One of the significant challenges facing network operators today is the high capital cost of deploying next generation broadband network to individual homes or schools. Fiber to the home only makes economic sense for a relatively small percentage of homes or schools. One solution is a novel new approach under development in several jurisdictions around the world is to bundle the cost of next generation broadband Internet with the deployment of solar panels on the owners roof or through the sale of renewable energy to the homeowner. Rather than charging customers directly for the costs of deployment of the high speed broadband network theses costs instead are amortized over several years as a small discount on the customer’s Feed in Tariff (FIT) or renewable energy bill. There are many companies such as Solar City that will fund the entire capital cost of deploying solar panels on the roofs of homes or schools, who in turn make their money from the long term sale of the power from the panels to the electrical grid. In addition there are no Energy Service Companies (ESCOs) and Green Bond Funds that will underwrite the cost of larger installations.
Thursday, December 18, 2008
Customer Ownership of the Local Loop: Its Effects on Competition
Full competition in telephony requires the solution of numerous problems, some of which appear truly intractable. This paper deals with three of the most serious difficulties that competition in telephony must overcome: interconnection among local exchange service providers, interconnection between local exchange and interexchange service providers, and the transition from monopoly to competition. This paper shows that customer ownership of the local loop provides an elegant, uniform solution to these problems; it causes each of these problems to virtually disappear. The paper also discusses the likelihood that customer ownership of the local loop will create a competitive loop construction industry. This does not directly solve an obvious problem with competition in telephony, but it is clearly desirable, because it permits loop construction to be demand driven rather than supply driven. The paper concludes with an explanation that customer ownership of the local loop does more than solve several individual problems with competition in the provision of telephony. Rather, it constitutes an elegant, integrated solution to many of the problems with competition in telephony.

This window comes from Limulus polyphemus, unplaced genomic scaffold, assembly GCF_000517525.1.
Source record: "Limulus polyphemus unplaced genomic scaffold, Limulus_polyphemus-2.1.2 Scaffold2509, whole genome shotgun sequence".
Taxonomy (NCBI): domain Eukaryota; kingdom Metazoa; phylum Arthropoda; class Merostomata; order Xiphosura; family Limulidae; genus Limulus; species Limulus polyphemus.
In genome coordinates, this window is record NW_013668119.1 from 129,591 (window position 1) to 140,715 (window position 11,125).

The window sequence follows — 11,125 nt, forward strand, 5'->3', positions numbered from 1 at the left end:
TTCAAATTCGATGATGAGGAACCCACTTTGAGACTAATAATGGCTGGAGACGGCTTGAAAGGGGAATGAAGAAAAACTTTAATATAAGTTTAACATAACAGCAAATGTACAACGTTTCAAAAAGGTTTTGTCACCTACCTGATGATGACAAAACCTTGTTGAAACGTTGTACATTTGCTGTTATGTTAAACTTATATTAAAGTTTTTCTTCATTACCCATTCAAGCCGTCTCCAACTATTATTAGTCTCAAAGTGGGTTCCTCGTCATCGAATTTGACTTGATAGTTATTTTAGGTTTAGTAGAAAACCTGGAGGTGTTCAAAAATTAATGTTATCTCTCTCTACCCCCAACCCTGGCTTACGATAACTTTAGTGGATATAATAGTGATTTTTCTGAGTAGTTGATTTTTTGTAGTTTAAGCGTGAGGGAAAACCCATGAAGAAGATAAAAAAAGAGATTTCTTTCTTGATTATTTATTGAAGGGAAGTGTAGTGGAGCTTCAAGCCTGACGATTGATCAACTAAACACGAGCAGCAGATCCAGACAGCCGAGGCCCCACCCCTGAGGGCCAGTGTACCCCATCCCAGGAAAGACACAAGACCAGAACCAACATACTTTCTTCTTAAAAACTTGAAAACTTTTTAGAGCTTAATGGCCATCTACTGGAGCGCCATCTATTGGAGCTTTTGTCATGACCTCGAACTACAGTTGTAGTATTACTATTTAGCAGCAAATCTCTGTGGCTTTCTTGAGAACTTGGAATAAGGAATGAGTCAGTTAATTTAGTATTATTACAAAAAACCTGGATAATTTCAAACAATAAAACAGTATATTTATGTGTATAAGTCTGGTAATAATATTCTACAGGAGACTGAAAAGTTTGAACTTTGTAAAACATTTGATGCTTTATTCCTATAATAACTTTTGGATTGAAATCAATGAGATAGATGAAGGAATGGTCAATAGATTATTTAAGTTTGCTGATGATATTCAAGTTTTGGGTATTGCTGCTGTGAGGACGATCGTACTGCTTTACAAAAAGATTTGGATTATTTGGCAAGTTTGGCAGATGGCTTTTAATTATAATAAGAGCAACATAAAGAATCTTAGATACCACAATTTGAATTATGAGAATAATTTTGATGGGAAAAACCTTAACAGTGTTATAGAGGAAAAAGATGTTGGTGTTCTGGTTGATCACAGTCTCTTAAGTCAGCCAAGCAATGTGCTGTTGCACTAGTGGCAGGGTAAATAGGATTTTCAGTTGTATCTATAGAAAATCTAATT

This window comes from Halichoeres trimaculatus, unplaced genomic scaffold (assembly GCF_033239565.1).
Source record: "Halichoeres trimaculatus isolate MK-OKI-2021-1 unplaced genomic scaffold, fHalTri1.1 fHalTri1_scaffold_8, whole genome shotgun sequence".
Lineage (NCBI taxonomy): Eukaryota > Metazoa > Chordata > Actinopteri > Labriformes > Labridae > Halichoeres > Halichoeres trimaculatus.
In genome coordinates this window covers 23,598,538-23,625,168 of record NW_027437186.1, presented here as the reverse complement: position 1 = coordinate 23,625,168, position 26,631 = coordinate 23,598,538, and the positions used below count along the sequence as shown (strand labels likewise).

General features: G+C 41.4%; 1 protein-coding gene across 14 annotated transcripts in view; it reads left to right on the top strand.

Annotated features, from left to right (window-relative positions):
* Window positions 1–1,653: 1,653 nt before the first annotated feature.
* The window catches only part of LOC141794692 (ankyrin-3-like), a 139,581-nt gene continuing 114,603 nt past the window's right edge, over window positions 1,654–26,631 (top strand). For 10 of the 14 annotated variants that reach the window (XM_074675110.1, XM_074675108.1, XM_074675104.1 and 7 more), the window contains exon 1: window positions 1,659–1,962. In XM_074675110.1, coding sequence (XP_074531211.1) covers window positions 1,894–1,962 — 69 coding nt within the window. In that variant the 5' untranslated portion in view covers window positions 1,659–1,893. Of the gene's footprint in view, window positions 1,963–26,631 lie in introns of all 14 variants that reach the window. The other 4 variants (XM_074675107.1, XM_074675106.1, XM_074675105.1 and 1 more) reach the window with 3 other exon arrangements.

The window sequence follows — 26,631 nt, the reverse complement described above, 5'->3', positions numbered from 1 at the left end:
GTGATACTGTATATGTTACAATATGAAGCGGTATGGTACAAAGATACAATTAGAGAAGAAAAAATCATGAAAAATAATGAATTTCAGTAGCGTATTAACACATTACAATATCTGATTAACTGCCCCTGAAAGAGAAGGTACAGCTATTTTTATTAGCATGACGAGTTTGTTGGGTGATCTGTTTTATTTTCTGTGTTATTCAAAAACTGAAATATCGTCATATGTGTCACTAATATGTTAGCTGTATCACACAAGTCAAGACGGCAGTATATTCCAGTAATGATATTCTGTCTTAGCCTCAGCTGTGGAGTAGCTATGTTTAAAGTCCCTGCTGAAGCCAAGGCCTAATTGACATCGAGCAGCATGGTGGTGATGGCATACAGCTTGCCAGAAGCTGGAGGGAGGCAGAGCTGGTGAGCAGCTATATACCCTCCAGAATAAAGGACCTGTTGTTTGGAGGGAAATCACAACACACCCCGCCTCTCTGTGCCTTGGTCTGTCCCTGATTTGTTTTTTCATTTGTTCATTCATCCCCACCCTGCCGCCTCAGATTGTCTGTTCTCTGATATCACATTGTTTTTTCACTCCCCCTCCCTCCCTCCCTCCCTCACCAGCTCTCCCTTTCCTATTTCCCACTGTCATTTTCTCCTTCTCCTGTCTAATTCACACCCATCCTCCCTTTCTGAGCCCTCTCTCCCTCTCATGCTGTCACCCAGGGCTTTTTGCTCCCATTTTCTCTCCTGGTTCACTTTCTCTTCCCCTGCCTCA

For more information also see:
Google policy paper
Home with tails – what if you could own your Internet connection